Shlomi Katzin was scuba diving recently in a cove off the coast of Haifa, Israel, when a curious object in the seabed caught his eye. Katzin pulled the shell-encrusted relic from the sand and held it before his GoPro camera. In his hand, he held a sword archeologists believe to be about 900 years old.
Katzin reported the find to the Israel Antiquities Authority, which examined the find and believes it to have belonged to a knight from the Crusades.
“The iron sword has been preserved in perfect condition and is a beautiful and rare find,” Nir Distelfeld, inspector for the IAA’s Robbery Prevention Unit, said in a Facebook post. “It evidently belonged to a Crusader knight.”
The sword measures 4 feet long and weighs in at over four pounds — of course, that’s with all the marine organisms that have come to call the blade and hilt home for the past nine centuries. It may have been unearthed during a recent storm that shifted the sand that hid it for centuries.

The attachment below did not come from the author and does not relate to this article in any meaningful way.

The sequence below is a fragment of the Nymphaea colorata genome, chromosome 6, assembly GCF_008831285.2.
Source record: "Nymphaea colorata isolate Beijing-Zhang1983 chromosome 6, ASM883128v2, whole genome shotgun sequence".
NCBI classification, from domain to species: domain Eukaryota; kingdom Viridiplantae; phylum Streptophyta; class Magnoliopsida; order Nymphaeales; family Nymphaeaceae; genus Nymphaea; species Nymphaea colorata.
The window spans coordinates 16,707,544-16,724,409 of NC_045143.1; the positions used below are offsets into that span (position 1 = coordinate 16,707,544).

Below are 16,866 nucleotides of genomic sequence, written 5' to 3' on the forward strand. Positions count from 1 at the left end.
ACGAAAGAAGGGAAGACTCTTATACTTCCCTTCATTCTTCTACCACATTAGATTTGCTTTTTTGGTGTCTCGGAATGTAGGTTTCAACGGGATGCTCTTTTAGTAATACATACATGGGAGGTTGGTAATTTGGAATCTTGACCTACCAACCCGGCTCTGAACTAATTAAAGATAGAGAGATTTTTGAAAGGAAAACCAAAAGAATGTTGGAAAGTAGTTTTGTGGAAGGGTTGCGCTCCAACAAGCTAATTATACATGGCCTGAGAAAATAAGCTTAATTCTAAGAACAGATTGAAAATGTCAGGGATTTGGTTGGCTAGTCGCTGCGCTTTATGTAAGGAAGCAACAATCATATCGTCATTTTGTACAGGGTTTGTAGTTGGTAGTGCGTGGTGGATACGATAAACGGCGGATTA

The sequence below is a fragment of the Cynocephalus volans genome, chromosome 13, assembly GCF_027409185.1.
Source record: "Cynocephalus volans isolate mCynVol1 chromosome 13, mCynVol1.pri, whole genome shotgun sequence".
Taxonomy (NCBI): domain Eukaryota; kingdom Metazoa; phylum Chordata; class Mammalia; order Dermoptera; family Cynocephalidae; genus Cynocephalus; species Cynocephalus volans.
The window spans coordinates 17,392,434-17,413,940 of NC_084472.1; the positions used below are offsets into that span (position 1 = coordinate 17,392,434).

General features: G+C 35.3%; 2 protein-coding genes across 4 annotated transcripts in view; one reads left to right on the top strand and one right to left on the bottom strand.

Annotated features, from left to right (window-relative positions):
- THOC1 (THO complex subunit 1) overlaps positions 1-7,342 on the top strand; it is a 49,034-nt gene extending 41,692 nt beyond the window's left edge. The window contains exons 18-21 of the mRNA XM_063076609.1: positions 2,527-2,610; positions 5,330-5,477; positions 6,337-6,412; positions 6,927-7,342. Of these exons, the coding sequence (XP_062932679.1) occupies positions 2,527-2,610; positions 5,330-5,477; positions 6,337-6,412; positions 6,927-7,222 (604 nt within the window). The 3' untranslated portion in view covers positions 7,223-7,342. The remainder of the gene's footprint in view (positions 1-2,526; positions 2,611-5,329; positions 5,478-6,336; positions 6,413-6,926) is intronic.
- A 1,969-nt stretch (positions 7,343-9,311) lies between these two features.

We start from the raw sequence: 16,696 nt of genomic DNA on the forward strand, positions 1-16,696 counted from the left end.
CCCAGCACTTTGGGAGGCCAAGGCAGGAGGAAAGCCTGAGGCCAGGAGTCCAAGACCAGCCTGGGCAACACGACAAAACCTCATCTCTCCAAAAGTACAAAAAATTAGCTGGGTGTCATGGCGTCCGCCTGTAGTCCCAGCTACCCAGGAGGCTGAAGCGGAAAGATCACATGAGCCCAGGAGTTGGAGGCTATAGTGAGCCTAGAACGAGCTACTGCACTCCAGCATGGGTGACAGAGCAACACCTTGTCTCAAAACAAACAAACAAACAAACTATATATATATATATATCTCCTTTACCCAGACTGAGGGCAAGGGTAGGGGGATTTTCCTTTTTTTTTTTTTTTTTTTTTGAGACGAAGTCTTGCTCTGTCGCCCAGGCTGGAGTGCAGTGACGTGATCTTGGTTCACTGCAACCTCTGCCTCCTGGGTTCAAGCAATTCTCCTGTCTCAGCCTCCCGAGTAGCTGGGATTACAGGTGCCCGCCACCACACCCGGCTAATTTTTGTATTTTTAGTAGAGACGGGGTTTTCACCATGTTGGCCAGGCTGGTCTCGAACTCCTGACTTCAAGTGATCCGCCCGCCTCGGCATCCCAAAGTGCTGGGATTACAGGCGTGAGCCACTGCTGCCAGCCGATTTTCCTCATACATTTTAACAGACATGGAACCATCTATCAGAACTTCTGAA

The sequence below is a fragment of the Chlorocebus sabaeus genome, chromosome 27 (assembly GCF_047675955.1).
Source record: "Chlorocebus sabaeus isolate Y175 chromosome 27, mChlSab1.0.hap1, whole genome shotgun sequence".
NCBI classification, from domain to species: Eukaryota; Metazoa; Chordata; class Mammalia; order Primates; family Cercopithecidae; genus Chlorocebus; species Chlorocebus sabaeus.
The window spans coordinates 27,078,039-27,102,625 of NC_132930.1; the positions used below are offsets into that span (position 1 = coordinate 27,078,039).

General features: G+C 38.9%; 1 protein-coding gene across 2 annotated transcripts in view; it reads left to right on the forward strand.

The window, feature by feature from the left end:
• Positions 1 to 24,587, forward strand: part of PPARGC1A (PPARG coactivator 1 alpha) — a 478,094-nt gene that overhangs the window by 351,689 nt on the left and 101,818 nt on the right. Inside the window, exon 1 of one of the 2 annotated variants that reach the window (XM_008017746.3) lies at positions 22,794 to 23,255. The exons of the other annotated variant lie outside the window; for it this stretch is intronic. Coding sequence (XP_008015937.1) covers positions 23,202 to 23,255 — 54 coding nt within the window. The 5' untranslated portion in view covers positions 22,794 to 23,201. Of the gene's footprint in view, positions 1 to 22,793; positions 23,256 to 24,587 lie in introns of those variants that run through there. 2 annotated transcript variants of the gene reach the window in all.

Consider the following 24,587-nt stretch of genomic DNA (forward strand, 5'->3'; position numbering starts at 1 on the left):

Katzin also discovered ancient stone, metal anchors and pottery fragments off the coast. The New York Times reports Katzin declined an interview request because he “did not want the discovery to be about him.”
The director of the IAA’s marine archaeology unit, Kobi Sharvit, noted the relics show this region likely “served as a small, temporary natural anchorage for ships seeking shelter” and demonstrates the cove was used during the Crusades.
The Crusades were a series of religious wars initiated and supported by the Roman Catholic Church. Some of the most well known wars were fought between the 11th and 13th centuries, when crusaders invaded the Holy Land, a region which corresponds to modern day Palestine and Israel.
The sword will be put on display for the public once it has been cleaned, restored and researched by the IAA.